A donor-advised fund (DAF) is like a charitable investment account with the sole purpose of supporting organizations you care about. When you contribute cash, securities, or other assets to a DAF, you are generally eligible to take an immediate tax deduction. Those funds can then be invested for tax-free growth and you can recommend grants to virtually any IRS-qualified public charity.
These charitable-giving options offer ease and convenience for the right type of donor, so let’s take a look at some of the benefits of implementing this strategy.
Maximize your tax savings
Thanks to the changes in the standard deduction as a result of the Tax Cuts and Jobs Act (TCJA) passed at the end of 2018, fewer people are itemizing their deductions these days. In fact, it’s estimated that 90% of taxpayers will simply take the standard deduction. For those that claim the standard deduction, the additional tax benefit for making a charitable donation is limited to $300 for individuals and up to $600 for joint filers for 2021. A DAF, however, can lump multiple charitable contributions into one tax year to achieve a deduction. Let’s look at the following example:
Maria is a law associate with a salary of $100,000. Currently, she’s trying to save for her first home, so her only deductible expenses for federal tax purposes are $10,000 in state and local income taxes and $2,000 in gifts she makes directly to charities, for a total of $12,000. Because the standard deduction in 2021 is $12,550, she would claim the standard deduction on her tax return. Instead, if Maria opens a DAF and allocates $4,000 to fund two years’ worth of charitable gifts, her total deductions would be $14,000. At her income level, she falls into the 24% federal tax bracket, saving her $348 in federal taxes. By repeating this process of adding $4,000 to the DAF every two years, Maria stands to save $1,740 in taxes over the next decade.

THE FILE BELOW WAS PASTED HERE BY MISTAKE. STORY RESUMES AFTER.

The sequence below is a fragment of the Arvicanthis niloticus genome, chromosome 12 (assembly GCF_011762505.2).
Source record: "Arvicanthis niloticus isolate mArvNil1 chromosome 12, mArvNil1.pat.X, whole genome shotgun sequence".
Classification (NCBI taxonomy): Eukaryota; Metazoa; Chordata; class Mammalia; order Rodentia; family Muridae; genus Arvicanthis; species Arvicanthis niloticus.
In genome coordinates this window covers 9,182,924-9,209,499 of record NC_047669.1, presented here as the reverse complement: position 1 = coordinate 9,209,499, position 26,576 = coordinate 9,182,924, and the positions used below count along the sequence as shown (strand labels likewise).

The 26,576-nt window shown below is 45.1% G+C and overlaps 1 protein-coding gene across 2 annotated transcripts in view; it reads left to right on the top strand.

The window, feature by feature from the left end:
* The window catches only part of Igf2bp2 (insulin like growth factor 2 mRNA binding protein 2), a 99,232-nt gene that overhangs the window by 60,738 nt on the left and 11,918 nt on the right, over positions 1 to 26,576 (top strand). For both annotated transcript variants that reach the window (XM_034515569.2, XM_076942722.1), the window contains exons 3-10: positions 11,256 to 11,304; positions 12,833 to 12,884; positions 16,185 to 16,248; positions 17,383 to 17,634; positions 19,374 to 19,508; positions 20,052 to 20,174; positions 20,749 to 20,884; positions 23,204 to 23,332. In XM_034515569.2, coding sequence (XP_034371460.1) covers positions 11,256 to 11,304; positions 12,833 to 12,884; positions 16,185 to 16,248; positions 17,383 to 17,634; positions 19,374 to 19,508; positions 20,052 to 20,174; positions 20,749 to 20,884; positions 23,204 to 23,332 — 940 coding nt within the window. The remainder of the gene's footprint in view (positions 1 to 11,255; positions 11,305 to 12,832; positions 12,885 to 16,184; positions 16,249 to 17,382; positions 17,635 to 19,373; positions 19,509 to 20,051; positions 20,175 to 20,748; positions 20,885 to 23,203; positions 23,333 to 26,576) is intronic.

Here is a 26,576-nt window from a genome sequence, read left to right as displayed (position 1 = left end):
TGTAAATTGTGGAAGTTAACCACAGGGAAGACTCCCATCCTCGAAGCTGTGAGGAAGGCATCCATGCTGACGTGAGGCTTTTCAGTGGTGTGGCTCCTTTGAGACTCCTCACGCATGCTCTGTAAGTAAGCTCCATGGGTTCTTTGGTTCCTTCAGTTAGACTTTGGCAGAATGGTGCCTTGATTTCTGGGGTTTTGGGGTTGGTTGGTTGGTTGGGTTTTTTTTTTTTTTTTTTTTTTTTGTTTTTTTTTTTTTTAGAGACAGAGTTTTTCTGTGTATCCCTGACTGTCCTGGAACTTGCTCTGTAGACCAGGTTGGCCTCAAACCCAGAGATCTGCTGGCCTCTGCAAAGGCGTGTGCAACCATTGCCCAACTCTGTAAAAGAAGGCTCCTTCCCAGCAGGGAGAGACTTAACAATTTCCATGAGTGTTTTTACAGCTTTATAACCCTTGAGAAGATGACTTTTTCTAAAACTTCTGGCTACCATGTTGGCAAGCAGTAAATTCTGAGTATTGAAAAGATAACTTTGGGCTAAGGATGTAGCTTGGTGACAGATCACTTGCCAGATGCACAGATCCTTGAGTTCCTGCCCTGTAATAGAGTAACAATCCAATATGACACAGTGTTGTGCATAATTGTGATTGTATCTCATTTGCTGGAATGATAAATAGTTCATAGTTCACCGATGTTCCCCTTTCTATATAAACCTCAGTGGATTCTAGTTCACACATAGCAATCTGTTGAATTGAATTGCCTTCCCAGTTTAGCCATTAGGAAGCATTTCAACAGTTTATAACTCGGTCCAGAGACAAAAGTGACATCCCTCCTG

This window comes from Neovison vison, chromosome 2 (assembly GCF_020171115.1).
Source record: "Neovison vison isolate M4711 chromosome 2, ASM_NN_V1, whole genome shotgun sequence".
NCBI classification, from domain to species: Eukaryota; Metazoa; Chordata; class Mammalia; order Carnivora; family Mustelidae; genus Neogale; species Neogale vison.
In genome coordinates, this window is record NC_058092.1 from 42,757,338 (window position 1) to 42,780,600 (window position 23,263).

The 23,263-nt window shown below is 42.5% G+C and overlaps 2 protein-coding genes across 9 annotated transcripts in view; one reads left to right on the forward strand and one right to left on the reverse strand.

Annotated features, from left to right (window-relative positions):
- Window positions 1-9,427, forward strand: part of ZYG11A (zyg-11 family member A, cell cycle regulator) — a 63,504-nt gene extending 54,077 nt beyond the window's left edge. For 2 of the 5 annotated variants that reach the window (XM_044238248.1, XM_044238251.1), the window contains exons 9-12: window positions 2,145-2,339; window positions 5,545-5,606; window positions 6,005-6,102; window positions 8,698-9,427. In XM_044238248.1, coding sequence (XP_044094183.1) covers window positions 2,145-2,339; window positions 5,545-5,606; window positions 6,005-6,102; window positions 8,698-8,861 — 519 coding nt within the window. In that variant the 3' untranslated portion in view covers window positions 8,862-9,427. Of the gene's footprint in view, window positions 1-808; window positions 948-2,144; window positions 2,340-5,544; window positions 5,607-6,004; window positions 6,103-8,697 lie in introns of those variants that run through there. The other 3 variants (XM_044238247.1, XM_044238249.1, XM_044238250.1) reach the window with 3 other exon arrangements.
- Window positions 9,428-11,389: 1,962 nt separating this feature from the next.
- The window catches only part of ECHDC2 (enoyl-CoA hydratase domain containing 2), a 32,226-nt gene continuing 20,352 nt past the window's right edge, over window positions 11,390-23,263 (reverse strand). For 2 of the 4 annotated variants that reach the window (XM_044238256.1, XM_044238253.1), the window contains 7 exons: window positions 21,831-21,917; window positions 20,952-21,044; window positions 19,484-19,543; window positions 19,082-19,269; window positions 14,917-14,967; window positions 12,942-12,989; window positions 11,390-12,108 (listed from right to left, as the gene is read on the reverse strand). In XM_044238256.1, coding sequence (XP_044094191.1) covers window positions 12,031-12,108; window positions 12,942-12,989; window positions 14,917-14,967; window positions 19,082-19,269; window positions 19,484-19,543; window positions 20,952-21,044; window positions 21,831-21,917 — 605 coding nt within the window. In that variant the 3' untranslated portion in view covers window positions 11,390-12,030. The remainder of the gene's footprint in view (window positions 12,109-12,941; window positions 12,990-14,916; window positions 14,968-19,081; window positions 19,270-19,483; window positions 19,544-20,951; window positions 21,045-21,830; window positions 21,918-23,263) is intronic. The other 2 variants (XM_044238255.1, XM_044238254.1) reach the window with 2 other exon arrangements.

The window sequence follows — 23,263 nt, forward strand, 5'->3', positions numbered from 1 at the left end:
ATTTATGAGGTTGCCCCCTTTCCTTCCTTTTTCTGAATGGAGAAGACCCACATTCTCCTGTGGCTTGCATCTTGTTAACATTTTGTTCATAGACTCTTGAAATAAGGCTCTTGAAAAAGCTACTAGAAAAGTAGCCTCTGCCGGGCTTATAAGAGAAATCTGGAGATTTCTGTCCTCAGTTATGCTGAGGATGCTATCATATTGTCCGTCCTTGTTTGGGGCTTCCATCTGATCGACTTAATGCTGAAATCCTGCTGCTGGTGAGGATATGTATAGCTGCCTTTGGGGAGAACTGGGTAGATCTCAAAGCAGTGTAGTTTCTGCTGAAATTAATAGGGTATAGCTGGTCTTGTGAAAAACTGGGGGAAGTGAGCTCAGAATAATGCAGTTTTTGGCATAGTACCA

Lumping multiple years’ worth of charitable gifts into one year also makes sense for donors that expect their income to drop in future years, either because they received a one-time bonus or are planning to retire.
Again, using Maria’s situation in the previous example, let’s now assume 30 years later Maria is a partner with her law firm with an income of $400,000. She plans to retire next year so her income will drop significantly. Currently her marginal federal tax bracket would be 35%, but would drop into the 22% bracket the following year. If she decides to put five years of contributions in her DAF for a total of $10,000, this saves her $3,200 in taxes. If she had made annual $2,000 donations, her tax savings would be lower ($2,460) because of the drop in her income tax rate.
Flexibility on when and how to distribute grants
Once you donate assets to a DAF, you don’t have to allocate them to a charity all at once, which is helpful if you are unsure which charities you’d like to support. Any funds that remain in the DAF can be invested and grow tax-free until you want to make a contribution. This means there’s an opportunity to grow these assets over time with a well-managed plan. Any gains made with your funds will remain tax-free and can then be distributed to charities of your choice when you’re ready.
Avoid capital gains on appreciated assets